- Dyazide®(as a combination product containing Triamterene, Hydrochlorothiazide)
- Maxzide®(as a combination product containing Triamterene, Hydrochlorothiazide)
The combination of triamterene and hydrochlorothiazide is used to treat high blood pressure and edema (fluid retention; excess fluid held in body tissues) in patients who have lower amounts of potassium in their bodies or for whom low potassium levels in the body could be dangerous. The combination of triamterene and hydrochlorothiazide is in a class of medications called diuretics ('water pills'). It causes the kidneys to get rid of unneeded water and sodium from the body into the urine, but reduces the loss of potassium.
The combination of triamterene and hydrochlorothiazide comes as a capsule and tablet to take by mouth. It usually is taken once a day. It is best to take this medication earlier in the day so that frequent trips to the bathroom do not interfere with nighttime sleep. Take triamterene and hydrochlorothiazide at around the same time every day. Follow the directions on your prescription label carefully, and ask your doctor or pharmacist to explain any part you do not understand. Take triamterene and hydrochlorothiazide exactly as directed. Do not take more or less of it or take it more often than prescribed by your doctor.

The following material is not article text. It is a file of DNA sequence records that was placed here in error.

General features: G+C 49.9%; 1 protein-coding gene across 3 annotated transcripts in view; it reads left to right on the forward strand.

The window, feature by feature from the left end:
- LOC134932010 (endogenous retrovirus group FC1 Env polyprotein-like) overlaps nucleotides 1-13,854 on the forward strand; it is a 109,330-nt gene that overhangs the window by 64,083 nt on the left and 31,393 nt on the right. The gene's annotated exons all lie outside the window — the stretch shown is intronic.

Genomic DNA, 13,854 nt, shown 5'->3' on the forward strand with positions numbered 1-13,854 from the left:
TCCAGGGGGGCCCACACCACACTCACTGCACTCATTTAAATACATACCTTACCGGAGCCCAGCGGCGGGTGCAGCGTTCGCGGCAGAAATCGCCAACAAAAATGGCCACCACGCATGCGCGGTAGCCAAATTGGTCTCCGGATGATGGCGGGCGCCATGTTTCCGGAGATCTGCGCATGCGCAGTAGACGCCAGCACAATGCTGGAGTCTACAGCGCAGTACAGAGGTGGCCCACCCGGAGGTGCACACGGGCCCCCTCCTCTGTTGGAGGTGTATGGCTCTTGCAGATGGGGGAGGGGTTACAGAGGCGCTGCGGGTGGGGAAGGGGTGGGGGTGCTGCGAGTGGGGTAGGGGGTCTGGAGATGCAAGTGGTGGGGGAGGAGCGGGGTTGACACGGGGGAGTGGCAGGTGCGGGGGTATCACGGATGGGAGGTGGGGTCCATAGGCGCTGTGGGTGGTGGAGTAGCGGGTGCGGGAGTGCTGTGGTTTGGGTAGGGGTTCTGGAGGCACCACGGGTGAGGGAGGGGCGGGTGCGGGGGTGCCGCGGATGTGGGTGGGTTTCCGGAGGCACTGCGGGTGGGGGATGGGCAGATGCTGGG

This medication controls high blood pressure but does not cure it. Continue to take triamterene and hydrochlorothiazide even if you feel well. Do not stop taking triamterene and hydrochlorothiazide without talking to your doctor.
This medicine may be prescribed for other uses; ask your doctor or pharmacist for more information.
Before taking triamterene and hydrochlorothiazide,
- tell your doctor and pharmacist if you are allergic to triamterene, hydrochlorothiazide, sulfonamide-derived medications ('sulfa drugs'), or any other medications.
- do not take triamterene and hydrochlorothiazide if you are taking amiloride (Midamor), spironolactone (Aldactone), or other medications containing triamterene.